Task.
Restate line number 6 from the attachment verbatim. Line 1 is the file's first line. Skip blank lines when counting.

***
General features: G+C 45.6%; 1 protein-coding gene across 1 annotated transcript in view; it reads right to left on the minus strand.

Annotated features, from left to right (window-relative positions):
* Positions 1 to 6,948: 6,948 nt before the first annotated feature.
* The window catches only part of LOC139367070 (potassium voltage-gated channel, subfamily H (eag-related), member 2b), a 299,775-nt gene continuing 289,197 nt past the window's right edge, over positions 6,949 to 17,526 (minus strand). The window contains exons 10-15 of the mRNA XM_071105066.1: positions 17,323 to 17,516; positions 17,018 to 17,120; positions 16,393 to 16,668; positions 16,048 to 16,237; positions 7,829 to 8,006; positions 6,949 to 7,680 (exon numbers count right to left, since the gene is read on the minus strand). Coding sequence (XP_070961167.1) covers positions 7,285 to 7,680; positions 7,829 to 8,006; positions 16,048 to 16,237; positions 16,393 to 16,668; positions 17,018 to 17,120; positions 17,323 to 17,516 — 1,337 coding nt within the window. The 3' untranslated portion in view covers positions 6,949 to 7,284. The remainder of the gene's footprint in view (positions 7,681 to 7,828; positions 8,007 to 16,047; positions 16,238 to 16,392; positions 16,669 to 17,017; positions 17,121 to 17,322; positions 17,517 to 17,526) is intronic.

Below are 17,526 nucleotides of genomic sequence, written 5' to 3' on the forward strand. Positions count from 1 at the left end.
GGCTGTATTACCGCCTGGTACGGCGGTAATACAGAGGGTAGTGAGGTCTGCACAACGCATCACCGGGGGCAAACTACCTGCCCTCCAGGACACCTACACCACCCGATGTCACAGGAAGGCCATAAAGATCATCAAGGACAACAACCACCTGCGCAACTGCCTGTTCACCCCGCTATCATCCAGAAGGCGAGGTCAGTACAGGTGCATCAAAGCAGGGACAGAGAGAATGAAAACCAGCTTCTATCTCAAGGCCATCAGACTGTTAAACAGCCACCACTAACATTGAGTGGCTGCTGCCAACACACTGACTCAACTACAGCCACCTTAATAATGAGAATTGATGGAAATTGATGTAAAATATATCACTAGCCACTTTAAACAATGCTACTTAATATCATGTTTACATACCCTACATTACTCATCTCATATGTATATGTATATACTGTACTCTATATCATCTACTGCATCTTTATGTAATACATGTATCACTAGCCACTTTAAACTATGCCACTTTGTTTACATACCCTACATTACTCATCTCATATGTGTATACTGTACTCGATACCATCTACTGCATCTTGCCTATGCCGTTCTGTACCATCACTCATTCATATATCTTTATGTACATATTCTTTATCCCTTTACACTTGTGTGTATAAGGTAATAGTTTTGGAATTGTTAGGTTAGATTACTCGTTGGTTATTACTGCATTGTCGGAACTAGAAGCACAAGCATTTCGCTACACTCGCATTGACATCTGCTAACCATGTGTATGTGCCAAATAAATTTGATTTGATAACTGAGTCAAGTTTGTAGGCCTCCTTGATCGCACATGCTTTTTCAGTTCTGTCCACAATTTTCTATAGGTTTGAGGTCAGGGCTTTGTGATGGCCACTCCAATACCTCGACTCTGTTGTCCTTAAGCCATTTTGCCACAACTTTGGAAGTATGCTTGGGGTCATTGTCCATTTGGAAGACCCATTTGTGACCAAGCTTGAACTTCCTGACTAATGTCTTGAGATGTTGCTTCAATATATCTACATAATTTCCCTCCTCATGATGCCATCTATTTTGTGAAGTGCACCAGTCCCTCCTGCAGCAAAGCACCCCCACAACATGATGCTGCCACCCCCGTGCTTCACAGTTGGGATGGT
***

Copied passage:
GGCTGTATTACCGCCTGGTACGGCGGTAATACAGAGGGTAGTGAGGTCTGCACAACGCATCACCGGGGGCAAACTACCTGCCCTCCAGGACACCTACACCACCCGATGTCACAGGAAGGCCATAAAGATCATCAAGGACAACAACCACCTGCGCAACTGCCTGTTCACCCCGCTATCATCCAGAAGGCGAGGTCAGTACAGGTGCATCAAAGCAGGGACAGAGAGAATGAAAACCAGCTTCTATCTCAAGGCCATCAGACTGTTAAACAGCCACCACTAACATTGAGTGGCTGCTGCCAACACACTGACTCAACTACAGCCACCTTAATAATGAGAATTGATGGAAATTGATGTAAAATATATCACTAGCCACTTTAAACAATGCTACTTAATATCATGTTTACATACCCTACATTACTCATCTCATATGTATATGTATATACTGTACTCTATATCATCTACTGCATCTTTATGTAATACATGTATCACTAGCCACTTTAAACTATGCCACTTTGTTTACATACCCTACATTACTCATCTCATATGTGTATACTGTACTCGATACCATCTACTGCATCTTGCCTATGCCGTTCTGTACCATCACTCATTCATATATCTTTATGTACATATTCTTTATCCCTTTACACTTGTGTGTATAAGGTAATAGTTTTGGAATTGTTAGGTTAGATTACTCGTTGGTTATTACTGCATTGTCGGAACTAGAAGCACAAGCATTTCGCTACACTCGCATTGACATCTGCTAACCATGTGTATGTGCCAAATAAATTTGATTTGATAACTGAGTCAAGTTTGTAGGCCTCCTTGATCGCACATGCTTTTTCAGTTCTGTCCACAATTTTCTATAGGTTTGAGGTCAGGGCTTTGTGATGGCCACTCCAATACCTCGACTCTGTTGTCCTTAAGCCATTTTGCCACAACTTTGGAAGTATGCTTGGGGTCATTGTCCATTTGGAAGACCCATTTGTGACCAAGCTTGAACTTCCTGACTAATGTCTTGAGATGTTGCTTCAATATATCTACATAATTTCCCTCCTCATGATGCCATCTATTTTGTGAAGTGCACCAGTCCCTCCTGCAGCAAAGCACCCCCACAACATGATGCTGCCACCCCCGTGCTTCACAGTTGGGATGGT